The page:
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Arts & Sciences Council holds first meeting of year, hears from interim Trinity dean

<p>The Arts &amp; Sciences Council at their first meeting of the academic year.</p>

The Arts & Sciences Council at their first meeting of the academic year.

Arts & Sciences Council heard an update from Trinity’s Curriculum Development Committee and from interim Trinity Dean Mohamed Noor during its first meeting of the academic year on Thursday. The Council also discussed its bylaws and committee structure.

After former Dean Valerie Ashby left Duke in June to become president at the University of Maryland, Baltimore County, Noor began his one-year term as her interim replacement.

Noor said that he anticipates “upholding all decisions made during Valerie Ashby's tenure” as the search for her permanent replacement continues. His work will be guided by the principles of continuity, strengthening community and team-based decision-making, which means relying on Trinity’s senior leadership and its faculty for direction.  

Continuity, Noor said, involves emphasizing the council’s commitments to “advancing excellence in teaching, research and service, fostering diversity and inclusion as a means of achieving excellence and elevating leadership and mentoring.”

As part of strengthening community, Noor wants to “support any efforts to reengage the campus community” to have more meaningful connections. 

Noor added that supporting graduate students is an important part of his community initiative. He called upon Council members to help find ways to “alleviate graduate students’ burdens.”

“Many [graduate students] have been struggling through the pandemic because of lost connections, increased cost of living, things like that,” Noor said.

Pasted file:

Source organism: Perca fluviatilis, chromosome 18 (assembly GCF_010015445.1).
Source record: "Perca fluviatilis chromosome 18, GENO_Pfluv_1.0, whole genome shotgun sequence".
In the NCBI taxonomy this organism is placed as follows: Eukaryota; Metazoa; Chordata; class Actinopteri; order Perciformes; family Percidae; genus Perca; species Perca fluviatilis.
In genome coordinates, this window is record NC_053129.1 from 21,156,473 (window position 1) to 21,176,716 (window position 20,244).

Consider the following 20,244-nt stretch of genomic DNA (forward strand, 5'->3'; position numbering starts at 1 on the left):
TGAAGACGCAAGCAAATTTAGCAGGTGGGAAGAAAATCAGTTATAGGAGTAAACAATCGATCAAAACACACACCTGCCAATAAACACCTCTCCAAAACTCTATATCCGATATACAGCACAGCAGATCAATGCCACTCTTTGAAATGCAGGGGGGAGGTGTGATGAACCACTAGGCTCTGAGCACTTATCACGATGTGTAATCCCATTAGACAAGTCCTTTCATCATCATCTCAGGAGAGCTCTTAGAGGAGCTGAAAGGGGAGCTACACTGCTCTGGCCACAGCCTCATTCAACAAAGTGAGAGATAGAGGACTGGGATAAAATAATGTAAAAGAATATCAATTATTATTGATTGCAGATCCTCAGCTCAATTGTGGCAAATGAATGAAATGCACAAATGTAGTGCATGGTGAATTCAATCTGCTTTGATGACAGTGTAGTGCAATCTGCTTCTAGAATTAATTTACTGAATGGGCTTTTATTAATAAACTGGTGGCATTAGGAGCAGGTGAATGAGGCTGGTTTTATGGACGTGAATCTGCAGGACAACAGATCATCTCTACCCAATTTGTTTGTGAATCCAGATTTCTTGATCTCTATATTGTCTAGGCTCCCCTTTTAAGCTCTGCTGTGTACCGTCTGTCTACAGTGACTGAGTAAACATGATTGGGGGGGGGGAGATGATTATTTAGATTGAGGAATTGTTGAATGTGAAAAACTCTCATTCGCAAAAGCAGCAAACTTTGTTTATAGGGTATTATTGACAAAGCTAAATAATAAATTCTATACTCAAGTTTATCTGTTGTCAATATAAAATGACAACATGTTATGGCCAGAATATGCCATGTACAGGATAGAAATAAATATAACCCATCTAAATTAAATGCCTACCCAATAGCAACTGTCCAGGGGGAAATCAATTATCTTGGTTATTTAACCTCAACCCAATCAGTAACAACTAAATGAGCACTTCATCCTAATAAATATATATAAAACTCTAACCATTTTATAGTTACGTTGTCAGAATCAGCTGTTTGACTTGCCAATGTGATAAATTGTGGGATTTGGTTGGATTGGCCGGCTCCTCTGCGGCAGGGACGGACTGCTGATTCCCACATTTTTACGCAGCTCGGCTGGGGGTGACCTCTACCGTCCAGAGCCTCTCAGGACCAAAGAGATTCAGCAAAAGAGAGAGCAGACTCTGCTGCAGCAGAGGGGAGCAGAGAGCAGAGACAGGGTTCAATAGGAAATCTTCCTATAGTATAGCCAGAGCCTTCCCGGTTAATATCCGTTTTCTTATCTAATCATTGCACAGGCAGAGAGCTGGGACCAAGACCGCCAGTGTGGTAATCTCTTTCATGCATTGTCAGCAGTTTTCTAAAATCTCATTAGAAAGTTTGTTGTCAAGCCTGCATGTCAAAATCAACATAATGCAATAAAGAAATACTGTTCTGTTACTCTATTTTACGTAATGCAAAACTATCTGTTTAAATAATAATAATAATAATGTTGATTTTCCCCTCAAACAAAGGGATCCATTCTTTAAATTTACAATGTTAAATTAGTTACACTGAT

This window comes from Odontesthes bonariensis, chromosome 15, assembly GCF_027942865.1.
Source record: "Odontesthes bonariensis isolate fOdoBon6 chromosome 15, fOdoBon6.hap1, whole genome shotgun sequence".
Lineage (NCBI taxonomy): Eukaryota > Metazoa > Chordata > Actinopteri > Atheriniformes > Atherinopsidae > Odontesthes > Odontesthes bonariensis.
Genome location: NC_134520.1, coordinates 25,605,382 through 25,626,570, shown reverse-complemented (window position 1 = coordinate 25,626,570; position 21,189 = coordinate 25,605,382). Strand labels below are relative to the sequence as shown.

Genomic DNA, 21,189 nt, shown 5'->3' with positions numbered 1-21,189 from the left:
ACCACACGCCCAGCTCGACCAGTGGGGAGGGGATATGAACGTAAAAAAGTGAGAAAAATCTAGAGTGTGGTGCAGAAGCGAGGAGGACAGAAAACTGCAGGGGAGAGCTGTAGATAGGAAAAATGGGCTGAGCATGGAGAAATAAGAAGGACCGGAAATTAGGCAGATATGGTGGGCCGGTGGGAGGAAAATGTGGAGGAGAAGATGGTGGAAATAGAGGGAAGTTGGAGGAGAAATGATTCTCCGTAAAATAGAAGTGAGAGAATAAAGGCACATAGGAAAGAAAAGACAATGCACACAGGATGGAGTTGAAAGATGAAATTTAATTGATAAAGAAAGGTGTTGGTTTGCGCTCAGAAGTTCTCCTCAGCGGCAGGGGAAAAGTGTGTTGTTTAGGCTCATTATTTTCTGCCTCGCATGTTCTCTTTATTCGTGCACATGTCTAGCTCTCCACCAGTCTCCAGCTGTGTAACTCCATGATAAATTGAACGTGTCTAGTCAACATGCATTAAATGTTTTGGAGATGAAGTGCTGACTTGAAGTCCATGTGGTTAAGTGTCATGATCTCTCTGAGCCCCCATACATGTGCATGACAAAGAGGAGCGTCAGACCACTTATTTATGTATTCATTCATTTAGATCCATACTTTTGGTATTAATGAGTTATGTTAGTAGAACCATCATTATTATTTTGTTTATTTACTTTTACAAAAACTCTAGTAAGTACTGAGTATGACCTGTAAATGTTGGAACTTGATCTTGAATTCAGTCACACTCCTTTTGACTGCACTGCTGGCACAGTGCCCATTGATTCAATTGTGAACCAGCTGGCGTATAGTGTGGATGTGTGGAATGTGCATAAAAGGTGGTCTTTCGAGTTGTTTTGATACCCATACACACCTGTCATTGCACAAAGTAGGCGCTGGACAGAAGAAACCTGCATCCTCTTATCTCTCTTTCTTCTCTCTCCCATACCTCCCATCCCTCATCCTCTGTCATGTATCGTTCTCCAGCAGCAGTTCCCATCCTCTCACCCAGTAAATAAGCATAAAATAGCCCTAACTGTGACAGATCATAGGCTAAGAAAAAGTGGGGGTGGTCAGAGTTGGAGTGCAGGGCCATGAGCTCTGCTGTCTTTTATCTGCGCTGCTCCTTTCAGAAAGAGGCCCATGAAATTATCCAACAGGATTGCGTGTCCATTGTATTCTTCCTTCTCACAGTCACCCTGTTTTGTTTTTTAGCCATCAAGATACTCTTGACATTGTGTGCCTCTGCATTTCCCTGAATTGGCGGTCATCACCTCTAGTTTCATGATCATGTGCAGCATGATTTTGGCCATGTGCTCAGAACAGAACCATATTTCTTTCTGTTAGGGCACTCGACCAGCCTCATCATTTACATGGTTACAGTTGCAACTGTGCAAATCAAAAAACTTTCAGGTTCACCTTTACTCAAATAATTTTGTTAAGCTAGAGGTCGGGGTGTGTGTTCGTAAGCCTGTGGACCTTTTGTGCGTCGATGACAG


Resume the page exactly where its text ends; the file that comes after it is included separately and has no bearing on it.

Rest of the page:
Earlier this week, the Duke Graduate Students Union rallied on Labor Day, demanding a $40,000 stipend pay floor to help with Durham's rising costs of living

Scott Huettel, professor in the department of psychology and neuroscience and chair of the Curriculum Development Committee, presented the Committee’s update.

During the fall semester, the Committee aims to meet with different stakeholders in the process of developing a new curriculum, including faculty who teach large classes, the Academic Advising Center, the Office of Undergraduate Admissions and the Career Center. Discussions about curricular content will start in the spring.

Revising bylaws

Professor of Physics Joshua Socolar, chair of the Council, facilitated the discussion of bylaws. He said in a previous meeting that a review of the current bylaws revealed that a considerable number of rules and procedures need revising. 

Currently, Council members serve three-year terms. Socolar proposed that they shift to one-year terms to avoid administrative hassle for when faculty members take leave, go on sabbatical or get elected to a three-year term on the Council’s Executive Committee in the middle of their existing appointment.

Faculty had concerns about whether shifting to one-year terms would affect continuity on the Council. Socolar responded saying that one-year terms do not prohibit departments and other units from reappointing the same person for consecutive terms. 

Two committees that have not been active for the past several years are the Budget Committee and the Technology Advisory Committee, according to Socolar. 

“Nobody has complained to me that they're missing the information that would have been provided through those committees,” he said. Faculty asked Socolar to look into the history of these committees and why they no longer are active.

Socolar proposed that the Council meet in-person for the majority of the year to promote discussion between members; however, faculty asked to keep virtual attendance a regular option.

In other business

The Council presented teaching awards to four faculty members. 

Kusum Knapczyk, lecturer of Hindi language of Asian and Middle Eastern studies, was given the Richard K. Lublin Award for teaching in the humanities. The Howard D. Johnson award for excellence in teaching in the social sciences was given to Anne-Maria Makhulu, associate professor in the department of cultural anthropology. The David and Janet Vaughan Brooks Award was given to Thomas Newpher, assistant professor of the practice of psychology and neuroscience, for excellence in teaching in the natural sciences. The Robert B. Cox Award was given to Carol Apollonio, professor of the practice of Slavic and Eurasian studies, for overall excellence in undergraduate teaching.

Adway S. Wadekar | University News Editor

Adway S. Wadekar is a Trinity sophomore and a university news editor of The Chronicle's 118th volume. He has also contributed to the sports section.


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